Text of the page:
The Worm That Turned Rare Filming Photos PART 3

(You can view other behind the scenes photos we’ve unearthed by clicking the following links; part one here and part two here )

It’s incredibly hard to come by original ‘behind the scenes’ photographs of filming for The Two Ronnies. But we are spoilt for choice when it comes to their classic serial ‘The Worm That Turned.’ Definitely one the Ronnie’s larger-scale serials, they clearly caused quite a stir wherever the filmed. Luckily for us, it means there were lots of people who witnessed the filming, and lots more people who were allowed to take part.

We recently made contact with the Treorchy Male Choir who filmed a segment for the final sequence of the serial when Ronnie B & Ronnie C (as ‘Janet’ & ‘Betty’) escape the Secret Police by heading over the border to Wales… and freedom!

The piece which finally made it to screen shows a long-shot of miners (actually members of the Choir) singing ‘We’ll Keep A Welcome’ and as the shot zooms out we are greeted by Janet & Betty – now in mining uniforms (instead of dresses!) singing along on a nearby hillside.


(members of the Treorchy Male Choir, in full costume, during the end sequence to The Worm That Turned)

We have been given these wonderful photographs – taken on set – by members of the Treorchy Male Choir when the scene was filmed.


(Choristers pose outside the Treharris Boys Club after being fitted with their costumes for the day)


(Ronnie Corbett poses for a group photograph during lunch)


(taken during filming; members of the Treorchy Male Choir gather on a hillside for a photograph)


(Ronnie Corbett poses for a photograph)

The segment was filmed at the Deep Navigation Quarry, Treharris (now a nature reserve) on Saturday 9th August, 1980. We’ve been lucky enough to speak to Treorchy Male Choir member Roger Morse, who was present on the day.

Roger, who (as of typing) has been a member of the Choir for 43 years, was lucky enough to be on of the 35 choristers required for the filming. He told me how they were requested to mime to their track ‘We’ll Keep A Welcome,’ whilst walking alongside the pit. ‘The weather that week was appalling,’ tells Roger ‘it poured down with rain Monday to Friday. But as we got up on Saturday it was beaming with sunshine. We couldn’t believe it!’ When asked who seemed to be in charge, Roger exclaimed ‘we walked on set and Ronnie Barker came over to introduce himself, it was immediately clear that he was in charge – we all thought ‘good God, he’s the boss around here!

Costumes were not needed, as the BBC supplied them. The local Treharris Boys Club had been commandeered for the day, and filled with an assortment of typical Miner clothing – steel helmets – some with torches, grubby overalls, waistcoats and the like.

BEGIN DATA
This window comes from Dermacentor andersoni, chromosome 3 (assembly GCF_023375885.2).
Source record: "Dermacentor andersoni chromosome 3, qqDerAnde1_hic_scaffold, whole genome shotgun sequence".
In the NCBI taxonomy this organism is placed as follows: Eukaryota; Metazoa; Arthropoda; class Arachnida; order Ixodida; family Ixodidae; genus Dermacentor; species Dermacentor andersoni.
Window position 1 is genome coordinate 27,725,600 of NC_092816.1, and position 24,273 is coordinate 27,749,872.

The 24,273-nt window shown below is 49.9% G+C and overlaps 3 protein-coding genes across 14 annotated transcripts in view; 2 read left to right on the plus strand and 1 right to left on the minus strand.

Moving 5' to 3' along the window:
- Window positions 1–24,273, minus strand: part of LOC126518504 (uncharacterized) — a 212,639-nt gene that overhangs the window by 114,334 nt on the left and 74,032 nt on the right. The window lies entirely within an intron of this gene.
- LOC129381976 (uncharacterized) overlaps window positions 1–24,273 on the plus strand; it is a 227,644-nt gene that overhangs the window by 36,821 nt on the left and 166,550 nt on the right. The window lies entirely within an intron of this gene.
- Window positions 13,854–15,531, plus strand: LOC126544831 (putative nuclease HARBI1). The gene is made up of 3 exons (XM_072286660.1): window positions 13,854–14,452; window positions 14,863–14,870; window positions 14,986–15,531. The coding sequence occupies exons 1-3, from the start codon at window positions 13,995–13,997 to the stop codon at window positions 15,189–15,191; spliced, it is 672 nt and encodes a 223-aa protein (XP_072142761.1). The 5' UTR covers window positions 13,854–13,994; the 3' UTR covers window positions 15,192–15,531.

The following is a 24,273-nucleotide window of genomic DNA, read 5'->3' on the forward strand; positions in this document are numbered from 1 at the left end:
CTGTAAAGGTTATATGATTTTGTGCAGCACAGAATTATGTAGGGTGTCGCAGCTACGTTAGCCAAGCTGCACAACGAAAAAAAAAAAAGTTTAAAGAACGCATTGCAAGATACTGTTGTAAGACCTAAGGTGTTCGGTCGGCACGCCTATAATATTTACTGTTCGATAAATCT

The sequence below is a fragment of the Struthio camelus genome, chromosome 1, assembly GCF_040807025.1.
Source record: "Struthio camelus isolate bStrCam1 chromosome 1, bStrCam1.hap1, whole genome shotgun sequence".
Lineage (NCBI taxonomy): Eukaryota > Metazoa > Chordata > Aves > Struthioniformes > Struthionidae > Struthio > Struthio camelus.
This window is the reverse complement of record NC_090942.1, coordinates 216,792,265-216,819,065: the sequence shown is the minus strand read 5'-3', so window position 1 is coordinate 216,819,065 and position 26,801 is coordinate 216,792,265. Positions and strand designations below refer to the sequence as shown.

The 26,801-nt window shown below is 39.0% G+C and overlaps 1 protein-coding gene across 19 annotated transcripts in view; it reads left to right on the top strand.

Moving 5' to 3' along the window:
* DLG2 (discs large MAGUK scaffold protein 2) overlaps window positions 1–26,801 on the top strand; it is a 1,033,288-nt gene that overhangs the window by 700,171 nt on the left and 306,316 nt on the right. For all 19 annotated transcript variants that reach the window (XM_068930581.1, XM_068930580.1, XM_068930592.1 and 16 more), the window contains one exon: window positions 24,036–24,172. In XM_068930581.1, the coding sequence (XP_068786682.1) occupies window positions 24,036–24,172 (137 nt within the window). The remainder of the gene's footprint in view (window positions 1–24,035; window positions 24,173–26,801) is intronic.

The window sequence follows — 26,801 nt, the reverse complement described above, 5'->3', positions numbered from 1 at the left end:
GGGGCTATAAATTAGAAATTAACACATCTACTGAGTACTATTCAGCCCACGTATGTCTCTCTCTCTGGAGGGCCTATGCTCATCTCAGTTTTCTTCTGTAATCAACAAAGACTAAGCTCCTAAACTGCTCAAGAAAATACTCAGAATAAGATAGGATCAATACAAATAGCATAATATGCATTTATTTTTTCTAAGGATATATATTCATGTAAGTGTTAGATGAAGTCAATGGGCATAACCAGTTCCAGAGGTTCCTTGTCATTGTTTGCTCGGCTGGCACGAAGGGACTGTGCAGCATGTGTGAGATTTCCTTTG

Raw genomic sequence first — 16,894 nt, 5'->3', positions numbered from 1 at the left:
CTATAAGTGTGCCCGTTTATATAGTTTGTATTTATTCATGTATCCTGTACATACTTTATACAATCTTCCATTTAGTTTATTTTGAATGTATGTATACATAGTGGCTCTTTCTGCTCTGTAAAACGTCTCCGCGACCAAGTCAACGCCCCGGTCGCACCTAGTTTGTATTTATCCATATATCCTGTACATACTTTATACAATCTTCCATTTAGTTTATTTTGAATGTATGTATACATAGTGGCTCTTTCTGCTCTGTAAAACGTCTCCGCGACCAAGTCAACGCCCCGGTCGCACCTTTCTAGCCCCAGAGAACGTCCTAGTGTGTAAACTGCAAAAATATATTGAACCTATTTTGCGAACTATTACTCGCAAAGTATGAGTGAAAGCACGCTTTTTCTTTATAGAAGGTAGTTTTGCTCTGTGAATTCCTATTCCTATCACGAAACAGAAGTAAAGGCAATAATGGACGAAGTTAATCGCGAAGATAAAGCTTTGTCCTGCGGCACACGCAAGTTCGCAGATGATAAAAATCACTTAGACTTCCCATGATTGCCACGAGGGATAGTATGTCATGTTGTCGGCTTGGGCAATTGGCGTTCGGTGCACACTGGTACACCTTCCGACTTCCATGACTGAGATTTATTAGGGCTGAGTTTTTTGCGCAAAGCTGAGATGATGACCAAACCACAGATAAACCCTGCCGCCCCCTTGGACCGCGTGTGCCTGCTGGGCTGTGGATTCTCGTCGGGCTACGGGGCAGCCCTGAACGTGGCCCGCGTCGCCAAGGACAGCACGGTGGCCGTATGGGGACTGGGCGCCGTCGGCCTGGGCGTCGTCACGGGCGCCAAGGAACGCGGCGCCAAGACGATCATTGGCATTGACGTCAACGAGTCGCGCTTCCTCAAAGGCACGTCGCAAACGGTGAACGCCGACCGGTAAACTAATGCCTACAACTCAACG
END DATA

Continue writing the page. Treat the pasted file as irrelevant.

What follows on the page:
(as the camera pulls out, we can see the Deep Navigation Quarry)

Roger told us how although the filming took a large part of a day, it was a very simple process. After they’d been fitted and supplied with their costumes, the Choristers were sent off to do a rehearsal on the hillside. Their ‘We’ll Keep A Welcome’ LP was played via speakers hidden just out of sight, so that they were able to mime along. 1pm came along and it was time for Lunch – supplied in a blue Ford Transit BBC Canteen wagon. Taken from the Treorchy Choir Archives: ‘This proved to be an excellent meal as the BBC hired a mobile caterer and they provided a choice of either beef stroganoff or cottage pie with required vegetables or a cold buffet – a sweet, bread and cheese, tea, coffee, squash and fresh fruit!’

Roger told us a fabulous story of how the Choiristers – just after lunch – were sat waiting for filming to start on a hillside when they were joined by Ronnie Barker. ‘Quite naturally’ Roger added, ‘everyone started singing. Ronnie sat there just absorbing the sound. He loved it. He kept asking us for more.’


When lunch was over, it was back on the hillside where the one and only take was filmed. It’s well known to us in the Society that the production team always liked to work fast. Very often – usually at the insistence of Ronnie Barker – shots were only ever done once.

Once ‘cut’ was called, the Choristers were sent back to the Boy’s Club, de-costumed, and sent on their way to the Navigation Pub for a well deserved drink.

Our special thanks go to Dean Powell and Roger Morse of TMC for taking the time to talk to us and send us the pictures. The choir is still very much active to this day – and have one of the most indepth and interesting archives we have ever had the pleasure to trawl through. They’re no strangers to television and have done everything from The Tom Jones Show, to Songs Of Praise and The Royal Variety Show. Anyone interested in their Choir or history can visit their website here.

The finished segment of The Worm That Turned can be found here (skip to 14:21 to see the scene).

Do you have any photographs of The Two Ronnies? Did you take part in some filming? Have any scripts or memorabilia? Then we would LOVE to hear from you. Click the ‘Contact Us’ link to tell us your story!


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